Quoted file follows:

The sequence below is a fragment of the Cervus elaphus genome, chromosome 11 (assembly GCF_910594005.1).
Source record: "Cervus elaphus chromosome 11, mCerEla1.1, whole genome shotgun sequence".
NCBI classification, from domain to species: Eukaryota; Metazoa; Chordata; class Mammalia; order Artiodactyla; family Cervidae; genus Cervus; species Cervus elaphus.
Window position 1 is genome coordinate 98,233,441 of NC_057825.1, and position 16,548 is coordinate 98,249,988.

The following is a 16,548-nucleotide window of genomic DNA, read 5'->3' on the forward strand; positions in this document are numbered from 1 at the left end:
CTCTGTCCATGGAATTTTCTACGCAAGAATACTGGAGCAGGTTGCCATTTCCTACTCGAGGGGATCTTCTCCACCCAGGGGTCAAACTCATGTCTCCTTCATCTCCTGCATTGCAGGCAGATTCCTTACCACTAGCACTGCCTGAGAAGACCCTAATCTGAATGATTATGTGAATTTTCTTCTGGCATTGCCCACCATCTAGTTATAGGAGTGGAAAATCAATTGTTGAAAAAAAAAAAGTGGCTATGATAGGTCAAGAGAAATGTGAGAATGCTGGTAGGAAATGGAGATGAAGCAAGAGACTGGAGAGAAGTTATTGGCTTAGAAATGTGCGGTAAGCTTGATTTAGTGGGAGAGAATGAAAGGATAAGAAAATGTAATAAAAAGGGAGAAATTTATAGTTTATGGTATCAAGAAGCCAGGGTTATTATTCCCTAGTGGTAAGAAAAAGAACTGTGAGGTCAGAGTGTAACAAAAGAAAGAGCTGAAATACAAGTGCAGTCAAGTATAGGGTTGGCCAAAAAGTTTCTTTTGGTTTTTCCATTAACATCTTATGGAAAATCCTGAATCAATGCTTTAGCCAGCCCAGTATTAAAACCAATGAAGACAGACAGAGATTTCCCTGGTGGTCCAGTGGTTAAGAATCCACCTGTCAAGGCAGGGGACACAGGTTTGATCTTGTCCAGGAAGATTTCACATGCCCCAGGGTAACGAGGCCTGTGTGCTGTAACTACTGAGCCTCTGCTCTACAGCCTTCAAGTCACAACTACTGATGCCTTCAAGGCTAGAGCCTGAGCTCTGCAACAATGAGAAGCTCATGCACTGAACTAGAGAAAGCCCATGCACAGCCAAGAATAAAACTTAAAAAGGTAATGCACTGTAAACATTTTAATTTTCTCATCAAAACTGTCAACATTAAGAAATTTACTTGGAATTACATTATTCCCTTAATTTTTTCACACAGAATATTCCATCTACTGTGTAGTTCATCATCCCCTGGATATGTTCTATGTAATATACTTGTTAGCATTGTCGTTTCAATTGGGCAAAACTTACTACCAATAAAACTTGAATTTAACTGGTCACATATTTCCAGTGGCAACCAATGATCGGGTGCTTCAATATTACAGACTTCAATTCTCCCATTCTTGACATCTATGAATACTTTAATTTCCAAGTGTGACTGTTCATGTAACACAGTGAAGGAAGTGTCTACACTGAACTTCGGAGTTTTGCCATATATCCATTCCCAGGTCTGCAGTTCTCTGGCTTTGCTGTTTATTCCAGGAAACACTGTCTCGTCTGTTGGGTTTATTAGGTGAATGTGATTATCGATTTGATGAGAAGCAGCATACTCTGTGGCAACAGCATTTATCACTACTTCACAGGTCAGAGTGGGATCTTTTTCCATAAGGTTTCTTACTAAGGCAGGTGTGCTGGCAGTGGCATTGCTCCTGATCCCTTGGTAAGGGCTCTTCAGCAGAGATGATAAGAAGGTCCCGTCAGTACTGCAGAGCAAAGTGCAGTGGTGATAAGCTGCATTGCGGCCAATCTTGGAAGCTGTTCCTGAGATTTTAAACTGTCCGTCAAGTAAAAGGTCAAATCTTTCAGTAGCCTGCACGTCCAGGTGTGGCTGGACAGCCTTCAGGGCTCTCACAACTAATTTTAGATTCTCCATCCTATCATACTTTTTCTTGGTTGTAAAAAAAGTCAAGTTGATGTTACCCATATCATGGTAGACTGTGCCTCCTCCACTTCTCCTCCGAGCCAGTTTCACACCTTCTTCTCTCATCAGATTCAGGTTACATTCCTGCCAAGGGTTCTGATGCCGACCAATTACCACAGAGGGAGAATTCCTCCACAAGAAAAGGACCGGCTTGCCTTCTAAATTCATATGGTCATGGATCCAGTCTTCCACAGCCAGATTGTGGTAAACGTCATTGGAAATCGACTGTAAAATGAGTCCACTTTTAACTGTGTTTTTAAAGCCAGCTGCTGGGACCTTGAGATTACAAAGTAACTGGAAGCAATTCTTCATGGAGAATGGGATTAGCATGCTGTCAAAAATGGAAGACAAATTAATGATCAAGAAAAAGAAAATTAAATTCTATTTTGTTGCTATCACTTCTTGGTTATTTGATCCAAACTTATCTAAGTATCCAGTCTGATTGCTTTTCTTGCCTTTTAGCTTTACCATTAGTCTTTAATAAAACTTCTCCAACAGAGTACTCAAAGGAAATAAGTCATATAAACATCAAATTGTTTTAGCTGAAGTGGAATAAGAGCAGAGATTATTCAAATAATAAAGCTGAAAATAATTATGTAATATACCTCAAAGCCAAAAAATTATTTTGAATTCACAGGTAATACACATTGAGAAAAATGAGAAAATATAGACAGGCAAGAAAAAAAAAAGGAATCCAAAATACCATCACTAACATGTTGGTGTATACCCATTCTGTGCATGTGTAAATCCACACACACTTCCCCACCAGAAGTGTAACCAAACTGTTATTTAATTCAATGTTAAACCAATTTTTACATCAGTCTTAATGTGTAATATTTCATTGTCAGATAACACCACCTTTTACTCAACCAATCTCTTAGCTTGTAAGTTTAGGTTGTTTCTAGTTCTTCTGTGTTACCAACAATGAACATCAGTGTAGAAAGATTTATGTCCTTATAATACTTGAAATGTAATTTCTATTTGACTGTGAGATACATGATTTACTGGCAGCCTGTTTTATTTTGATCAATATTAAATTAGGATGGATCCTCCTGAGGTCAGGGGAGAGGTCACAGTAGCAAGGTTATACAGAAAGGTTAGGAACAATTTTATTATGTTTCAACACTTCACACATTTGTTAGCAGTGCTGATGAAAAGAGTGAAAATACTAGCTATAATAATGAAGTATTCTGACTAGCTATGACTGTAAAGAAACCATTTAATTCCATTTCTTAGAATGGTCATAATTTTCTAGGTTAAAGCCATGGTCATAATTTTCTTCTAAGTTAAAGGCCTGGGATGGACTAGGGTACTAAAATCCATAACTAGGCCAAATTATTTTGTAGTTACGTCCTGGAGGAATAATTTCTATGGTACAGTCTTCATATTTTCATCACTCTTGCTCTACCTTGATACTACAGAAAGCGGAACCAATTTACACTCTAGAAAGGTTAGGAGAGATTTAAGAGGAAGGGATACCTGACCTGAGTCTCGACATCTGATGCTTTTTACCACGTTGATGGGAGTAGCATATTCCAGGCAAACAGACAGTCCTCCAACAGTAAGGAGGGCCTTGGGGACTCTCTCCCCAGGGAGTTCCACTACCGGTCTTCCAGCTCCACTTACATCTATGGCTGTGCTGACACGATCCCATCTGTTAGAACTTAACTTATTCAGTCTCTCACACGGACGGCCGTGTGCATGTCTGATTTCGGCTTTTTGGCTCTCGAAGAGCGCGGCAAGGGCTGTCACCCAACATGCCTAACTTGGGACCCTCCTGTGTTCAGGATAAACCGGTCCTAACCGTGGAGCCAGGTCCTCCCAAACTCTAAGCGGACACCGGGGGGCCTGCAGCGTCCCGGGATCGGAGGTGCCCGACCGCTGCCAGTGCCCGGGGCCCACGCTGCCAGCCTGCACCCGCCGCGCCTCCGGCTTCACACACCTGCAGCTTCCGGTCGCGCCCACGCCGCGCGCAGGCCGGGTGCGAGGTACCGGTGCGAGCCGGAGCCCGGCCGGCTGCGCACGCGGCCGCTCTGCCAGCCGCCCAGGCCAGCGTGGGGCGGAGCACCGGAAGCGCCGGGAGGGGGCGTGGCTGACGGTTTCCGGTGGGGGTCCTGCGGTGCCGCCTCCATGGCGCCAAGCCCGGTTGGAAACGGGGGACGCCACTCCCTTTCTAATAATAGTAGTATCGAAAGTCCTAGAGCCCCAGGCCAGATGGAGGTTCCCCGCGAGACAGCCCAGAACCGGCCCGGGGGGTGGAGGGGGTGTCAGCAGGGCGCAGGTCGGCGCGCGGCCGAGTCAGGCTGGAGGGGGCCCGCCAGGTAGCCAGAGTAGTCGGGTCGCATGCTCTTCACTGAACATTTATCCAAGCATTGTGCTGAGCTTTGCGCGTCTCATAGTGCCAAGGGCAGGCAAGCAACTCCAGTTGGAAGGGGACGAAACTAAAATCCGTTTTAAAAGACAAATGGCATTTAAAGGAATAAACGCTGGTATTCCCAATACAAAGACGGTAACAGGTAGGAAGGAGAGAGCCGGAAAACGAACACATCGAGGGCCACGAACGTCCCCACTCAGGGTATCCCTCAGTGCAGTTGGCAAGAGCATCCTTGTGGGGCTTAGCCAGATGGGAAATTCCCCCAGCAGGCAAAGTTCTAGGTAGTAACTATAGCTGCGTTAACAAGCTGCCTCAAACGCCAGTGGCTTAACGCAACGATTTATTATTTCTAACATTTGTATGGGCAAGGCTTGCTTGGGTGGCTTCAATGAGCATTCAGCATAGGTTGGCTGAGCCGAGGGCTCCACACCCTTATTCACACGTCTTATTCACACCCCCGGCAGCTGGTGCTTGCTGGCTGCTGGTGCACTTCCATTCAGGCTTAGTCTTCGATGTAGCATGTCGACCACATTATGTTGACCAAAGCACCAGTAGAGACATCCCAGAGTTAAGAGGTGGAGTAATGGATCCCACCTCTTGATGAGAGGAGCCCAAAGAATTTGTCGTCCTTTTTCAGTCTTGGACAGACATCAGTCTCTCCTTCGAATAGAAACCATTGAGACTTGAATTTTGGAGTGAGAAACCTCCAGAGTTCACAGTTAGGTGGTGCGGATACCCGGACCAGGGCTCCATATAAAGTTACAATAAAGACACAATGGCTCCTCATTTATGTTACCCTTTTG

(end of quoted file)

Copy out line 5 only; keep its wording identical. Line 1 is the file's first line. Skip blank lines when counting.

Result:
The following is a 16,548-nucleotide window of genomic DNA, read 5'->3' on the forward strand; positions in this document are numbered from 1 at the left end: